Osho Vipassana retreats combine traditional Vipassana meditation with Osho’s active meditations. These retreats are specifically designed for the modern man and woman, adapted to our hectic lifestyles where we are so often emotionally absent. Living in dreams for the future and regrets for the past, we completely forget the present moment.
To enter a retreat is to take a step towards yourself and have time to discover yourself without distraction. It is an opportunity to see what destabilises us, what moves us, where our thoughts lead. The structure of the retreat, the silence, the sitting and the active meditations, the food – everything will help us on this journey towards ourselves.
Structure of the Retreat
It is alternating sitting sessions with OSHO active meditations, with the gong indicating the end of our sitting sessions and Vipassana walking sessions. All in silence, without communication… The sound of Indian cymbals indicates that it is time to return to the meditation room after meals and breaks. It is important to be attentive to these calls that will regulate our days. Allow yourself the luxury of forgetting about mobile phones, internet and the watch for the duration of the retreat. This will help us to focus our attention on ourselves.
A period of conscious silence gives meaning and weight to our words, teaches us to listen better and facilitates our journey inwards. We are therefore in silence throughout the retreat. We also avoid eye contact with others, looking down at the ground about two metres in front of us. It is recommended that we do not read or write during the retreat; these are just another way to escape into our imagination. Let us stay in the present moment. Notice also how automatic our so-called politeness has become; the desire to greet, to thank, to apologise…
There will be time for practical matters and sharing.
Work as Meditation
Perhaps on one day of the retreat there will be a session of light physical work, such as weeding the garden, peeling and chopping vegetables for meals, cleaning the meditation room or restaurant, etc. Apart from the usefulness of participating in daily tasks there are several other benefits:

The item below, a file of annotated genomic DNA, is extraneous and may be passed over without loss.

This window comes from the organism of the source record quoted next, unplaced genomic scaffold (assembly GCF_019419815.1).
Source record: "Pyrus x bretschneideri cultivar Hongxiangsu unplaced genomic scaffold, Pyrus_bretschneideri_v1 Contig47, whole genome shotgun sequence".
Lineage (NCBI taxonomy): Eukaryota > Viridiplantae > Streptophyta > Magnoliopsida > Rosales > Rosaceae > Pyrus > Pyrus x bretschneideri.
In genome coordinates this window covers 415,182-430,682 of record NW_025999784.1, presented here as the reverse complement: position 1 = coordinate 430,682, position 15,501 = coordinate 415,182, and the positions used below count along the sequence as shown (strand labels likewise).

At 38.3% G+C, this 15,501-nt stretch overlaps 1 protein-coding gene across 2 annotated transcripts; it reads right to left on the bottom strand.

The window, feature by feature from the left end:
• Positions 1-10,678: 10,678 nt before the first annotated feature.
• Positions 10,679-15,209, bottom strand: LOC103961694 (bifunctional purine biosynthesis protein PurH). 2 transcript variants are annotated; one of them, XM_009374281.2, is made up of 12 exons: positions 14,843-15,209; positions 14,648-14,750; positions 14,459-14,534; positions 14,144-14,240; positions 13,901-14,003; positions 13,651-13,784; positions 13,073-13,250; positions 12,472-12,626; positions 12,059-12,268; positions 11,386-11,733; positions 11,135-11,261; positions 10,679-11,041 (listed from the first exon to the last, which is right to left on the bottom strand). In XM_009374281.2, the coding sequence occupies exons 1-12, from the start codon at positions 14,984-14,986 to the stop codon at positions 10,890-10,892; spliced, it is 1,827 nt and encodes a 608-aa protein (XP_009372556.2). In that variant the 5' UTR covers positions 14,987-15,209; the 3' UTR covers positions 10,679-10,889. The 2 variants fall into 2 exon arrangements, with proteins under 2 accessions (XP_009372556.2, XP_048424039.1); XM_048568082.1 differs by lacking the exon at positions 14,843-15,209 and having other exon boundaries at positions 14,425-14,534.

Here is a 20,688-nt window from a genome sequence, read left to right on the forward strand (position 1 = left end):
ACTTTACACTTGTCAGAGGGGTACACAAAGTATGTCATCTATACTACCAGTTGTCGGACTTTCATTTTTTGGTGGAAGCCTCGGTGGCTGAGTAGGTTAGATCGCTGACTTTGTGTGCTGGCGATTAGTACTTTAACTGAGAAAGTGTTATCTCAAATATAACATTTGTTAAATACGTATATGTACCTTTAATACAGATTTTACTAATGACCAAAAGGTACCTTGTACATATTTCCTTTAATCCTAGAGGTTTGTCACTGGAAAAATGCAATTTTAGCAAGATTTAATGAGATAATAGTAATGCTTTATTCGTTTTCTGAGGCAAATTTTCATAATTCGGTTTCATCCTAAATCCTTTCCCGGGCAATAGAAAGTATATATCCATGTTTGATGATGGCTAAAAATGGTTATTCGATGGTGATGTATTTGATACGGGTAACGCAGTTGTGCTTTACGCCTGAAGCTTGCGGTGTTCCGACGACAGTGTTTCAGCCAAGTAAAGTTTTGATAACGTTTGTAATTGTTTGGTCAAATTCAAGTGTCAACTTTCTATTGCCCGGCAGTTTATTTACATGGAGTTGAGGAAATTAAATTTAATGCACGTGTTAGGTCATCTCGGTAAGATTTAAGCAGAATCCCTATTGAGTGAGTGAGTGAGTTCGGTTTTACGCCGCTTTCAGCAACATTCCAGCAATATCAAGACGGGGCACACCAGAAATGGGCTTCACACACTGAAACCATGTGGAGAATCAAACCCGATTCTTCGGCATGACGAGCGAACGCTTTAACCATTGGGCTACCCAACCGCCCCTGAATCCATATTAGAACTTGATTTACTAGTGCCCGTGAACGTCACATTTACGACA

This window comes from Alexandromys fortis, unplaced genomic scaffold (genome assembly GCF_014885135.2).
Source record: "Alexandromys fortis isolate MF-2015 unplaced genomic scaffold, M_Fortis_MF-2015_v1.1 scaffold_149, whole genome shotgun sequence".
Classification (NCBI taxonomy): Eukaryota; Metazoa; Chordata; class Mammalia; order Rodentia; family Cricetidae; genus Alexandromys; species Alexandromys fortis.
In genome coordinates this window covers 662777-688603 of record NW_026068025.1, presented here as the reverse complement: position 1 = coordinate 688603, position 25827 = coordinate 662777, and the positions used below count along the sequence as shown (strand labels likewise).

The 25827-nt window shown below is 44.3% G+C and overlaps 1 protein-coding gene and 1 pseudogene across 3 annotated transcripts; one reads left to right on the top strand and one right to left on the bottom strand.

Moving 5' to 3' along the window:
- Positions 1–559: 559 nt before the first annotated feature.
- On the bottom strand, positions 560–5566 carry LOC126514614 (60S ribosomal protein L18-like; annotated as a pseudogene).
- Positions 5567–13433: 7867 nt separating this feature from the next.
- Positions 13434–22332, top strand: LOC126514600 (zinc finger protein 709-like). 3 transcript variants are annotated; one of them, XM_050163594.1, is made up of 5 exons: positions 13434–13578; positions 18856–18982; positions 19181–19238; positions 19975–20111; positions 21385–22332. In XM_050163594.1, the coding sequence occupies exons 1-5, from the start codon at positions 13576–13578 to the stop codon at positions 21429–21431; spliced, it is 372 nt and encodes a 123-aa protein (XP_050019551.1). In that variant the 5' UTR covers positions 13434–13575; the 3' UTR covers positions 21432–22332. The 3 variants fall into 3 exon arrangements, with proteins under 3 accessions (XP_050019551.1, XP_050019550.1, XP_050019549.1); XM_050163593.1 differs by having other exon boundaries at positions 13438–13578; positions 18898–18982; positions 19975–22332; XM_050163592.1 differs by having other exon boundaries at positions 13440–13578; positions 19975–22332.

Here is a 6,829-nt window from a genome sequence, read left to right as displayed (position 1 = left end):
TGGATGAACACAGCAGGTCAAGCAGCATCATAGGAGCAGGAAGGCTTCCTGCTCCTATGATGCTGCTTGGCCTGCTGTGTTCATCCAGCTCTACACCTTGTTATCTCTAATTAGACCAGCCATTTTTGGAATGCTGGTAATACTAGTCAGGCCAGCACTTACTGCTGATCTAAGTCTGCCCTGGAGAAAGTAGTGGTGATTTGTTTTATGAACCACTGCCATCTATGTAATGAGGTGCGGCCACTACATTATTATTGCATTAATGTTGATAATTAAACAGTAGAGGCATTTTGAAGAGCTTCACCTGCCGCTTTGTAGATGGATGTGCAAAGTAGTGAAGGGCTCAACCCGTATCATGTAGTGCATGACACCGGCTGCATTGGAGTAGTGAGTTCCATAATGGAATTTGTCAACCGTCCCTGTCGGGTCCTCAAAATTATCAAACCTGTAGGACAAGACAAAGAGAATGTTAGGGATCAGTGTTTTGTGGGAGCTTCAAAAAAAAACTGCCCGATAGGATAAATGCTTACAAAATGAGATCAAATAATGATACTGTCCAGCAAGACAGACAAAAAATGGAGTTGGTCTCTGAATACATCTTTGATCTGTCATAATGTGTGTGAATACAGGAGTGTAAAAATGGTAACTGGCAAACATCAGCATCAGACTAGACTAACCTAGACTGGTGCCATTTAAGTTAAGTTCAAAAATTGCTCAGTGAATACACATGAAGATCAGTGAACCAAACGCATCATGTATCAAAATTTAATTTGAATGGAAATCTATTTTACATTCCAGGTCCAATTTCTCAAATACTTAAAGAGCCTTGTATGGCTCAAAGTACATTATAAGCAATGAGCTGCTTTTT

- moving our bodies and working muscles that may be sore after periods of sitting meditation
- practising mindfulness in different situations – the feeling of the knife/towel/brush in our hands, our movements
- understanding that meditation is not separate from our daily activities. Can we be mindful and attentive while working? It is one thing to be centred in a sitting meditation, but it is quite another to remain centred in the office or factory or in difficult situations. The retreat is a perfect learning experience for this, and if we can stay fully aware during simple activities, with a little practice we can do so in more complex situations.
The lighter the food, the deeper we can go in meditation. During the retreat, all food is as much as possible vegan. There are three meals a day and an afternoon tea break. People with special dietary requirements will be able to eat according to their needs. Please let us know when you book.
What to bring:
- comfortable clothingfor active meditations
- warm clothing for silent sittings – a shawl or a blanket
- inside shoes
- a meditation cushion or chair, if you have one
- a water bottle withyour name on it – you could fill it here
- a blindfold to keep your eyes closed during the active meditations
Osho explains about Vipassana:
“Let the spine be erect and the body be loose, hanging on the spine – not tense. The body should be loose, relaxed, the spine erect, so gravitation has the least pull on you.”
“Vipassana simply means witnessing. And that has been my whole life’s effort: to teach you awareness, witnessing, alertness, consciousness.”
“When I say watch, don’t try to watch; otherwise you will become tense again and you will start concentrating on the breath. Simply relax, remain relaxed, loose. And look – because what else can you do? You are there, nothing to be done, everything accepted, nothing to be denied, rejected, no struggle, no fight, no conflict, breathing going deep – what can you do? You simply watch. Remember, simply watch; don’t make an effort to watch.”
“Here, Vipassana is a juicy experience; it is not dry.
“I have a few criticisms against the Vipassana that is being practiced in Buddhist lands. They have all made it very dry, desert-like; nothing blossoms, no greenery; everything is simply businesslike. I want you to learn meditation as a play, as playfulness.
“Your silence should not be the silence of a graveyard, your silence should be the silence of a garden. Once in a while a bird starts singing, but it does not disturb the silence, it deepens it. Once in a while the breeze comes with its song, passes through the pine trees, but it does not disturb the silence, it deepens it.
“I want a meditation that can laugh, that can dance.”
“All meditations – hundreds of techniques – are available, but the essence of all those techniques is the same, just their forms differ. And the essence is contained in the meditation Vipassana.
“That is the meditation that has made more people in the world enlightened than any other, because it is the very essence. All other meditations have the same essence, but in different forms; something nonessential is also joined with them. But Vipassana is pure essence. You cannot drop anything out of it and you cannot add anything to improve it.
“Vipassana is such a simple thing that even a small child can do it.”